Solar Eclipse Exloration

If you haven’t already heard, a total solar eclipse will traverse North America on Monday, April 8, casting shadows across the United States, Mexico and Canada. This rare celestial event occurs when the moon blocks the sun, creating a temporary twilight across all Earthly areas in its path. 

In Claremont, the phenomenon will be observed as a partial solar eclipse that will start at 10:15 a.m. local time and peak at 11:13 a.m., when the moon will cover 34 percent of the sun’s diameter. The cosmic dance will call it a wrap around 12:15 p.m.

Eclipse safety: A bright idea

Any talk of a solar eclipse usually begins with a general reminder to avoid looking at the sun — and for good reason. Viewing an eclipse directly can be extremely harmful to our eyes. So here are a few safety tips to follow:

  • Eclipse glasses are a must.

     Viewing the sun should only be done with special solar filters, or “eclipse glasses” that meet the ISO 12312-2 international standard. Regular sunglasses do not provide adequate protection.

  • Use proper filters for devices.

     Cameras, binoculars and telescopes must have appropriate solar filters to prevent eye damage. Do not rely on improvised filters or substitutes.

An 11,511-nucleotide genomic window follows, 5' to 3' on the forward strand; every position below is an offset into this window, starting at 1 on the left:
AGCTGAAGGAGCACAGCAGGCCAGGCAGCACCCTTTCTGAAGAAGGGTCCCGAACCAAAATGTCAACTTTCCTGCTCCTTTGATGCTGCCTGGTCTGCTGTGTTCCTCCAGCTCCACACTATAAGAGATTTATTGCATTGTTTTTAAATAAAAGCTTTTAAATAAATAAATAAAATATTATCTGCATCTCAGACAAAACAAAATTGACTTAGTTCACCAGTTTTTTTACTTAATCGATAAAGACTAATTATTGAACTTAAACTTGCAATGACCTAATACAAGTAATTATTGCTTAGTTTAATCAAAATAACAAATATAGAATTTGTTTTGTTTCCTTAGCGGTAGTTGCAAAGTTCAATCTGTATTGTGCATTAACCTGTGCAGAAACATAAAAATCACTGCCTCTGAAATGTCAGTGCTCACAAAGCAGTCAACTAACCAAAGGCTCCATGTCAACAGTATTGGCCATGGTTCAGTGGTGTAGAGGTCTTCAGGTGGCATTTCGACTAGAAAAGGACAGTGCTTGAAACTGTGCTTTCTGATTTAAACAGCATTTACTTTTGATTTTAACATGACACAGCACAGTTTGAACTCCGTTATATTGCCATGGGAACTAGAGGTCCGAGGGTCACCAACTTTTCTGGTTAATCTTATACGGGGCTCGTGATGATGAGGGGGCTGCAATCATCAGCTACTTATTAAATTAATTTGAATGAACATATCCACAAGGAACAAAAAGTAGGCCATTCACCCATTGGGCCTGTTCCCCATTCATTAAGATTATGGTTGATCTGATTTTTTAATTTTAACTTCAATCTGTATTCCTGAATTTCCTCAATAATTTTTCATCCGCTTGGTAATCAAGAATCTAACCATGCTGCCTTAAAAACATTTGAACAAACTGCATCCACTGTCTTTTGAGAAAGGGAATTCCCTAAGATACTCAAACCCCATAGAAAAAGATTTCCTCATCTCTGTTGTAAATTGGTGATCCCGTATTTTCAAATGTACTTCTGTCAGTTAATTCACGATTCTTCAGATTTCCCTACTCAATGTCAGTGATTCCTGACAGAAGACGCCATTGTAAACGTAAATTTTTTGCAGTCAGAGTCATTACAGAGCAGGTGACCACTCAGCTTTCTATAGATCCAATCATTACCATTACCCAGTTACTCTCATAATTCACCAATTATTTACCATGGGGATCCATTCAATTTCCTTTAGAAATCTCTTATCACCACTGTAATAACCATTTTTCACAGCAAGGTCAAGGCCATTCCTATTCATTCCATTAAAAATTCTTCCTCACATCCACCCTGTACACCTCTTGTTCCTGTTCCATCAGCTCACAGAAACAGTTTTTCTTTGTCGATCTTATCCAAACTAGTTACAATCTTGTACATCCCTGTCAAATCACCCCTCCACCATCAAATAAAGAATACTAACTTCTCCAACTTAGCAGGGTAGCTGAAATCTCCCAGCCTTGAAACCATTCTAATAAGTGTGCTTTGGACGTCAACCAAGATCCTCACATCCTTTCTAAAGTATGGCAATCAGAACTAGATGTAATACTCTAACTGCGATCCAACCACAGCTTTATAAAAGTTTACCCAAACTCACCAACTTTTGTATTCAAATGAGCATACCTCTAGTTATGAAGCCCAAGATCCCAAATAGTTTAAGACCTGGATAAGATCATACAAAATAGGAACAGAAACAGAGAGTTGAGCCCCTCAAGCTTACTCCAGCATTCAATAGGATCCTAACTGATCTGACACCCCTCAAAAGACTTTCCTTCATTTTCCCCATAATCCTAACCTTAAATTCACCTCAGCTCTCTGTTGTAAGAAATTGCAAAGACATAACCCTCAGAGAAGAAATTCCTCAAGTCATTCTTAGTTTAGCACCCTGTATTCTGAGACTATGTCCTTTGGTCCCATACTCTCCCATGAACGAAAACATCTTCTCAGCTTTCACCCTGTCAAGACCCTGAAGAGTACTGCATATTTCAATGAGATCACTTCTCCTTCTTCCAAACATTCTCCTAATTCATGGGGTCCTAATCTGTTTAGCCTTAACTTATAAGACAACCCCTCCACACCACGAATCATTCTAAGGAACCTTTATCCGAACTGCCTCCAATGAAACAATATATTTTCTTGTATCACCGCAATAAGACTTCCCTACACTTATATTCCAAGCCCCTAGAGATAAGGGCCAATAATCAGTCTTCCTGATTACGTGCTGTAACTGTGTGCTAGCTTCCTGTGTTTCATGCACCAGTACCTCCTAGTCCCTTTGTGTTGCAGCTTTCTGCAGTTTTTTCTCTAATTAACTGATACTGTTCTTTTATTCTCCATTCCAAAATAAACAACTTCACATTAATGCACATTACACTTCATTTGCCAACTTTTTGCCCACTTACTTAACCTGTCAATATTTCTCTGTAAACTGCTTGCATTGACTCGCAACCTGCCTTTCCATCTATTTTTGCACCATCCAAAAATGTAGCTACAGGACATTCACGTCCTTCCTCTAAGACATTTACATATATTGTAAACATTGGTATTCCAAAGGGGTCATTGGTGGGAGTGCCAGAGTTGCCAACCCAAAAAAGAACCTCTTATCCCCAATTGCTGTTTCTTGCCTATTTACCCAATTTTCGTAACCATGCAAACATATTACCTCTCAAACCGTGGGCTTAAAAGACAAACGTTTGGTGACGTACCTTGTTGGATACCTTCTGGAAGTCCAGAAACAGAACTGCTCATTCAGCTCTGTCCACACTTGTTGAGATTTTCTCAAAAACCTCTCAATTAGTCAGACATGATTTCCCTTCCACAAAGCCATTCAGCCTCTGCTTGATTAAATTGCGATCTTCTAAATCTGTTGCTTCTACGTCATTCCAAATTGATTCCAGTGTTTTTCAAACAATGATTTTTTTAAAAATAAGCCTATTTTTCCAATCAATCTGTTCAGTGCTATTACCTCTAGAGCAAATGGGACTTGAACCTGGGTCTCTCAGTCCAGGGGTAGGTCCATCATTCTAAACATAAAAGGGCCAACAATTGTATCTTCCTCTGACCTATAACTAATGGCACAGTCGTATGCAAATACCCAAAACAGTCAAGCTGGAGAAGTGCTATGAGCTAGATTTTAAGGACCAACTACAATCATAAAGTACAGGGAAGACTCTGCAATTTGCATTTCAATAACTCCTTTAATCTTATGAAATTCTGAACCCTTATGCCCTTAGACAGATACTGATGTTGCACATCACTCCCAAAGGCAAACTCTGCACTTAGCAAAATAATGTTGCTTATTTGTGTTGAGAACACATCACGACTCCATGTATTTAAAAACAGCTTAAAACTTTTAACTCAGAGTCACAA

• Consider indirect viewing.

     For a safe and fun experience, try using a pinhole projector. Simply make a small hole in a piece of cardstock and let the sunlight through onto a second piece of paper, safely observing the eclipse’s shadow without direct exposure to the sun.

Many of our teachers will use the event as a learning opportunity for our students throughout the day, including when the eclipse is occurring.

Resources from NASA

A number of resources are available to enhance this educational moment, including safety guidelines, activities for different age groups and supplementary learning materials. Here are a few from NASA: